Palm goes Windows Mobile - Scion

This is a discussion on Palm goes Windows Mobile - Scion ; In article , Martin T wrote: > I was perhaps a bit unclear about that, but I liked JF's > ideas with using some sort of established standard connection who don't require > any special software install. > These days, ...

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Thread: Palm goes Windows Mobile

  1. Re: Palm goes Windows Mobile

    In article <8h5ek1t13n50h1sb0smq37j84rni0jhe0u@4ax.com>, Martin T wrote:
    > I was perhaps a bit unclear about that, but I liked JF's
    > ideas with using some sort of established standard connection who don't require
    > any special software install.
    >

    These days, that's a no-brain decision. Well, to me it is. I get headaches
    trying to think like someone who thinks customers would accept anything less
    these days.

    --
    Aidan Karley,
    Aberdeen, Scotland,
    Location: +57°10' , -02°09' (sub-tropical Aberdeen), 0.021233
    Written at Sat, 08 Oct 2005 17:30 +0100


  2. Re: Palm goes Windows Mobile

    Captain's log. On StarDate Sat, 08 Oct 2005 20:00:11 +0100 received comm from
    Aidan Karley on
    channel comp.sys.psion.misc:

    : In article <8h5ek1t13n50h1sb0smq37j84rni0jhe0u@4ax.com>, Martin T wrote:
    : > I was perhaps a bit unclear about that, but I liked JF's
    : > ideas with using some sort of established standard connection who don't require
    : > any special software install.
    : >
    : These days, that's a no-brain decision. Well, to me it is. I get headaches
    : trying to think like someone who thinks customers would accept anything less
    : these days.

    I'm actually not sure all devices work like that (my mobile phone doesn't, and I
    really dislike that). How is it generally with PPC and PalmOS devices?

    martin

    --
    Martin Törnsten - http://martin.tornsten.com/

  3. Re: Palm goes Windows Mobile

    Martin T wrote:
    > I'm actually not sure all devices work like that (my mobile phone doesn't, and I
    > really dislike that). How is it generally with PPC and PalmOS devices?


    I think that some provide FAT file system access via the USB port if
    they have USB. Others still use proprietary protocols for file exchanges
    (even if done over GPRS which is essentially TCPIP).

  4. Re: Palm goes Windows Mobile

    On the 7 Oct 2005, Aidan Karley
    wrote:



    [Data transfer between machines]

    > The closest approach at the time (and the one that I invested about
    > 1/3 of the price of my Psion in, and which served me in a
    > heterogenous environment for about 4 years, which is pretty good!)
    > was the Zip disc.


    I bought a Cyclone floppy drive for my 3C. It was made by Purple
    Software, and integrated beautifully with EPOC. It communicated via the
    serial port. It was a little slow, but this was more than paid for by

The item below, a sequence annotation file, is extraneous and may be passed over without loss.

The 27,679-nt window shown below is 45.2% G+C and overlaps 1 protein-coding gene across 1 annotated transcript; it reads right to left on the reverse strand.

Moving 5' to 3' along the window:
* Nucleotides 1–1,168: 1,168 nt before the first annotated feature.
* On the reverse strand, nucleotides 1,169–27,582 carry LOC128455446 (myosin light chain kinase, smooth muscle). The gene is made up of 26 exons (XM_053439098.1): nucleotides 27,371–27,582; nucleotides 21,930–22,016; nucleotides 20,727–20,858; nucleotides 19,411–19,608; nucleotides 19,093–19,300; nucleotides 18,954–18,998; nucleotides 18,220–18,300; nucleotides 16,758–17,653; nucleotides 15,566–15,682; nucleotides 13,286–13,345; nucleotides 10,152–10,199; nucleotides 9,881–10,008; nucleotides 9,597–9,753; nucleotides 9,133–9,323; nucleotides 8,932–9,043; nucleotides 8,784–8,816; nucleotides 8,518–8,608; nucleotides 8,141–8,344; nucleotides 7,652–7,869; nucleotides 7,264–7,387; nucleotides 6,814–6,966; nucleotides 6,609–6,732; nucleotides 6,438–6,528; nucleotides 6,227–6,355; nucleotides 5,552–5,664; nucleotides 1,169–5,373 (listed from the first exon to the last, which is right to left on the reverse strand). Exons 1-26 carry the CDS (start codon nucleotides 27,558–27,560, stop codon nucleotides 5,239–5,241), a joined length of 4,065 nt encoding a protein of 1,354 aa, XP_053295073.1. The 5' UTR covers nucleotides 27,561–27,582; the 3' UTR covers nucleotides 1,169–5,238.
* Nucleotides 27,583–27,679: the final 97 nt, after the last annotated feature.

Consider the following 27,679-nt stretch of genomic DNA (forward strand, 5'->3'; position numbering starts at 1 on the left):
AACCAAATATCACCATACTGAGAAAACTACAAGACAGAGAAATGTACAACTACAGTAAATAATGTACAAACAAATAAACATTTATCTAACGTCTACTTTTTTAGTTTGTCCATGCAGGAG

the sheer convenience it offered. All you had to do to access it once
    you'd installed the driver was copy to or read from the 'C' device on
    the 3C. It used standard 1.44MB DOS format disks, so you could
    communicate with pretty much anything.

    Sadly, it became redundant after I bought my Revo Plus. I assume that
    there would be no way to connect the drive to it. I think I've lost the
    disk with the driver on, too. :-(

    Nowadays, I use PsiFS to transfer data between my Revo Plus and the RISC
    OS machines I use. Compatibility with RISC OS is my main criterion when
    judging a potential new PDA, and it looks like I'll have to continue
    using Psions. Time to fork out for new batteries for the Revo and a new
    screen cable for the 3C, methinks.

    > And believe me, the hassles I had with managed computers that didn't
    > allow me to install Zip drivers were sufficient to hone my skills at
    > breaking into computers.


    In some respects, it's a shame that Zip drives never became as
    ubiquitous as floppy drives were, because it was a pretty good format
    for quite some time. At a guess, the only reason why it never became
    the standard was because of the cost of the internal units.

    The nice thing about USB memory sticks is that they just work. It's
    very rare that you'll encounter a machine with no USB ports or which
    has MSDs disabled.

    > These days I carry a USB to IDE adaptor and I *know* that I can move data.


    I've never seen one of those, are they any good? I assume that you just
    plug an IDE device to one end of it.

    --
    Jades' First Encounters Site - http://www.jades.org/ffe.htm
    The best Frontier: First Encounters site on the Web.

    nospam@jades.org /is/ a real email address!

  5. Re: Palm goes Windows Mobile

    In article , Martin T wrote:
    > I'm actually not sure all devices work like that (my mobile phone doesn't, and I
    > really dislike that).
    >

    My phone is old enough that it doesn't need mass storage. Although if I
    felt the need, I should be able to save contacts between it and my Psion. I can't
    say that I've actually felt a *need* to do this though, not in the 4 or 5 years
    I've used this model of phone.

    > How is it generally with PPC and PalmOS devices?
    >

    Pass. Never used one for more than tens of seconds at a time. Don't know
    anyone who uses one either ... oh, hang on, Cllr Fletcher runs a Palm of some
    sort, but I don't know what type ; he misses his Psion 3.

    --
    Aidan Karley,
    Aberdeen, Scotland,
    Location: +57°10' , -02°09' (sub-tropical Aberdeen), 0.021233
    Written at Mon, 17 Oct 2005 12:18 +0100


  6. Re: Palm goes Windows Mobile

    Den 2005-10-08 02:18:19 skrev Martin T :

    > Captain's log. On StarDate Thu, 06 Oct 2005 16:47:39 +1000 received comm
    > from
    > Eric Lindsay on channel
    > comp.sys.psion.misc:


    > : I tried an IBM laptop with Win XP Home before I tried the Mac. XP
    > drove
    > : me insane, to the point where I was ready to throw the thing out. It
    > is
    >
    > Strange. I know a lot of loyal Mac fans, but that seems (to me at least)
    > rather
    > extreme. I'm curious about what problems you had with it?



    I have to side with Martin here. If it is unstable, something is wrong and
    needs fixing. Regarding the user interface, you have to take a step back